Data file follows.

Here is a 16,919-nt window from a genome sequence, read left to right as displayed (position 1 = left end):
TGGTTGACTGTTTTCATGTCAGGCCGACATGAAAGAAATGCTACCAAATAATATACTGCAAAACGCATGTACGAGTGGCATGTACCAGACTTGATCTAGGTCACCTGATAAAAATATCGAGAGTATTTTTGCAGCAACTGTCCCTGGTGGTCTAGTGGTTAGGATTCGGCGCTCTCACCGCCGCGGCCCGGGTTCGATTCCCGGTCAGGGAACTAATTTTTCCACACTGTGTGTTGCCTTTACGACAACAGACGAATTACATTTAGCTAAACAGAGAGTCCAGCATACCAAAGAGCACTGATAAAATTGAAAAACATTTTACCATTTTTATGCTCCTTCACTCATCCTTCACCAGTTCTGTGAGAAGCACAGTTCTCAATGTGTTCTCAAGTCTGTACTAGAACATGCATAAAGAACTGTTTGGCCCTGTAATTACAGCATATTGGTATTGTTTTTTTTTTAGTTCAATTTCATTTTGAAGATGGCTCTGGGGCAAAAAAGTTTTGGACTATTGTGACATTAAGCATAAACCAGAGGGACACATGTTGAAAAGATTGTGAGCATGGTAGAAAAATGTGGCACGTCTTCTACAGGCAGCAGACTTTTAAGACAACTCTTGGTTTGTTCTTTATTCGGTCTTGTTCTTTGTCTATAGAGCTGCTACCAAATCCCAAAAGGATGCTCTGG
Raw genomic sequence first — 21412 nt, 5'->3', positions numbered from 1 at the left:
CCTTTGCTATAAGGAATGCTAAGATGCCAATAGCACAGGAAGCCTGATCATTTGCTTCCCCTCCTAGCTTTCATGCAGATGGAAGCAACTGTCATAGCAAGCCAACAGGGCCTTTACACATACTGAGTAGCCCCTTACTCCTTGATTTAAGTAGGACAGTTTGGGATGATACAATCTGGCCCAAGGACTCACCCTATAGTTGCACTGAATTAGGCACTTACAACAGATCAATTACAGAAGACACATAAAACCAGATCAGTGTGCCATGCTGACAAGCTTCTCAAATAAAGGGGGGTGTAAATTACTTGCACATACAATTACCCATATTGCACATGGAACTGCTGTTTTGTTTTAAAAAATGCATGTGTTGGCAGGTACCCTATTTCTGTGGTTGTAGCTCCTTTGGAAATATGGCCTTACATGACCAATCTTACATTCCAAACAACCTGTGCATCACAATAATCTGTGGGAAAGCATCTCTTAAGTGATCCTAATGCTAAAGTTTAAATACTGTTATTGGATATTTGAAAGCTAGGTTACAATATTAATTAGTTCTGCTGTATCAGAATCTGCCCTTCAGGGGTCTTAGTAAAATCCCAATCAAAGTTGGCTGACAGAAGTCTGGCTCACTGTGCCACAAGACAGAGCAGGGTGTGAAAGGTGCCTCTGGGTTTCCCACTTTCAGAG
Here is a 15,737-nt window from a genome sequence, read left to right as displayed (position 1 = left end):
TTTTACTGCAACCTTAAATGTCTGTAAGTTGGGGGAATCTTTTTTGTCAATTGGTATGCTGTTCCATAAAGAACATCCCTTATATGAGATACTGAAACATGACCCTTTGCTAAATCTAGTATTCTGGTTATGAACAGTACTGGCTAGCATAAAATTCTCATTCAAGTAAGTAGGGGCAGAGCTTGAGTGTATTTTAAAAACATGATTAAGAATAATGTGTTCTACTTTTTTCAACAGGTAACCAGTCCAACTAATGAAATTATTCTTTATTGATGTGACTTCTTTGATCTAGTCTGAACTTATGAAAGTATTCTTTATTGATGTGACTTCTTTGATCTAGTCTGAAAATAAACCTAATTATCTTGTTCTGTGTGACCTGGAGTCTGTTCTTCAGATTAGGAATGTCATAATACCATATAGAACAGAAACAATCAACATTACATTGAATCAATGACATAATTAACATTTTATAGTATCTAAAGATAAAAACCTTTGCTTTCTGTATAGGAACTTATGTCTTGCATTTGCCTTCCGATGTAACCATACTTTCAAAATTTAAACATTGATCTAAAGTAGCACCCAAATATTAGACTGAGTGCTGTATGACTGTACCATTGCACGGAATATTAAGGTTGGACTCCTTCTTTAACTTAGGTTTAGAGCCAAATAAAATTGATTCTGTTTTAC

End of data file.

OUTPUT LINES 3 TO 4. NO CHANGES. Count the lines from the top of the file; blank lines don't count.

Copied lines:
Raw genomic sequence first — 21412 nt, 5'->3', positions numbered from 1 at the left:
CCTTTGCTATAAGGAATGCTAAGATGCCAATAGCACAGGAAGCCTGATCATTTGCTTCCCCTCCTAGCTTTCATGCAGATGGAAGCAACTGTCATAGCAAGCCAACAGGGCCTTTACACATACTGAGTAGCCCCTTACTCCTTGATTTAAGTAGGACAGTTTGGGATGATACAATCTGGCCCAAGGACTCACCCTATAGTTGCACTGAATTAGGCACTTACAACAGATCAATTACAGAAGACACATAAAACCAGATCAGTGTGCCATGCTGACAAGCTTCTCAAATAAAGGGGGGTGTAAATTACTTGCACATACAATTACCCATATTGCACATGGAACTGCTGTTTTGTTTTAAAAAATGCATGTGTTGGCAGGTACCCTATTTCTGTGGTTGTAGCTCCTTTGGAAATATGGCCTTACATGACCAATCTTACATTCCAAACAACCTGTGCATCACAATAATCTGTGGGAAAGCATCTCTTAAGTGATCCTAATGCTAAAGTTTAAATACTGTTATTGGATATTTGAAAGCTAGGTTACAATATTAATTAGTTCTGCTGTATCAGAATCTGCCCTTCAGGGGTCTTAGTAAAATCCCAATCAAAGTTGGCTGACAGAAGTCTGGCTCACTGTGCCACAAGACAGAGCAGGGTGTGAAAGGTGCCTCTGGGTTTCCCACTTTCAGAG